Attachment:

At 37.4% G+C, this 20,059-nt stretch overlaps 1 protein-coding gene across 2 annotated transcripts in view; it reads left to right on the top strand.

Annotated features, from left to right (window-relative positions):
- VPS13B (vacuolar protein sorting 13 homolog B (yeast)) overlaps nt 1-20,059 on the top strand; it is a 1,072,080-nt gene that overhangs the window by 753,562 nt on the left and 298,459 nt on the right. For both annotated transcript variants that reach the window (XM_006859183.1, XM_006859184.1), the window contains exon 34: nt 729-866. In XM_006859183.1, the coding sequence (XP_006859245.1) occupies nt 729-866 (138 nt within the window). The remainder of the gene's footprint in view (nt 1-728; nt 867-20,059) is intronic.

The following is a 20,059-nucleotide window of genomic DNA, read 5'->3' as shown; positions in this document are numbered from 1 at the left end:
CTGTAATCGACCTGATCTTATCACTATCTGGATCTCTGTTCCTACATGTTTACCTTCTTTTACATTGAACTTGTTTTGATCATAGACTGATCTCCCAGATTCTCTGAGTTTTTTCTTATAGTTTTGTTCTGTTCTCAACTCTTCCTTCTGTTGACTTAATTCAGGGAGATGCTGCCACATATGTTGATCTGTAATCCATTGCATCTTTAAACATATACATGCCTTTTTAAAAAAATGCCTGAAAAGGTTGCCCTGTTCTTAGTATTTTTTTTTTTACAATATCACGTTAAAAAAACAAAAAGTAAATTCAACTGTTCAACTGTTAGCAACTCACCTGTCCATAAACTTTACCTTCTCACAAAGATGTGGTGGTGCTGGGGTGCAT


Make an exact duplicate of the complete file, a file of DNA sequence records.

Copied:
At 37.4% G+C, this 20,059-nt stretch overlaps 1 protein-coding gene across 2 annotated transcripts in view; it reads left to right on the top strand.

Annotated features, from left to right (window-relative positions):
- VPS13B (vacuolar protein sorting 13 homolog B (yeast)) overlaps nt 1-20,059 on the top strand; it is a 1,072,080-nt gene that overhangs the window by 753,562 nt on the left and 298,459 nt on the right. For both annotated transcript variants that reach the window (XM_006859183.1, XM_006859184.1), the window contains exon 34: nt 729-866. In XM_006859183.1, the coding sequence (XP_006859245.1) occupies nt 729-866 (138 nt within the window). The remainder of the gene's footprint in view (nt 1-728; nt 867-20,059) is intronic.

The following is a 20,059-nucleotide window of genomic DNA, read 5'->3' as shown; positions in this document are numbered from 1 at the left end:
CTGTAATCGACCTGATCTTATCACTATCTGGATCTCTGTTCCTACATGTTTACCTTCTTTTACATTGAACTTGTTTTGATCATAGACTGATCTCCCAGATTCTCTGAGTTTTTTCTTATAGTTTTGTTCTGTTCTCAACTCTTCCTTCTGTTGACTTAATTCAGGGAGATGCTGCCACATATGTTGATCTGTAATCCATTGCATCTTTAAACATATACATGCCTTTTTAAAAAAATGCCTGAAAAGGTTGCCCTGTTCTTAGTATTTTTTTTTTTACAATATCACGTTAAAAAAACAAAAAGTAAATTCAACTGTTCAACTGTTAGCAACTCACCTGTCCATAAACTTTACCTTCTCACAAAGATGTGGTGGTGCTGGGGTGCAT